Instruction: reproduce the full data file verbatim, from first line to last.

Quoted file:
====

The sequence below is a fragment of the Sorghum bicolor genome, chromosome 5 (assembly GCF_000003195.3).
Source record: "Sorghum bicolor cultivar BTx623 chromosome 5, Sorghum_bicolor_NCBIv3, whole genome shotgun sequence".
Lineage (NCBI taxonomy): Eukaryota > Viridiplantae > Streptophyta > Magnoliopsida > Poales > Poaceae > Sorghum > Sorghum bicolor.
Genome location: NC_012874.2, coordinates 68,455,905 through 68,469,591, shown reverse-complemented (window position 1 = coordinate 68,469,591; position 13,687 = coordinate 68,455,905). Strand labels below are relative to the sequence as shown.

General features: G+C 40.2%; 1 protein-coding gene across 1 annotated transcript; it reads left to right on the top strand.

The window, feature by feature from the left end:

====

The sequence below is a fragment of the Sorghum bicolor genome, chromosome 5 (assembly GCF_000003195.3).
Source record: "Sorghum bicolor cultivar BTx623 chromosome 5, Sorghum_bicolor_NCBIv3, whole genome shotgun sequence".
Lineage (NCBI taxonomy): Eukaryota > Viridiplantae > Streptophyta > Magnoliopsida > Poales > Poaceae > Sorghum > Sorghum bicolor.
Genome location: NC_012874.2, coordinates 68,455,905 through 68,469,591, shown reverse-complemented (window position 1 = coordinate 68,469,591; position 13,687 = coordinate 68,455,905). Strand labels below are relative to the sequence as shown.

General features: G+C 40.2%; 1 protein-coding gene across 1 annotated transcript; it reads left to right on the top strand.

The window, feature by feature from the left end: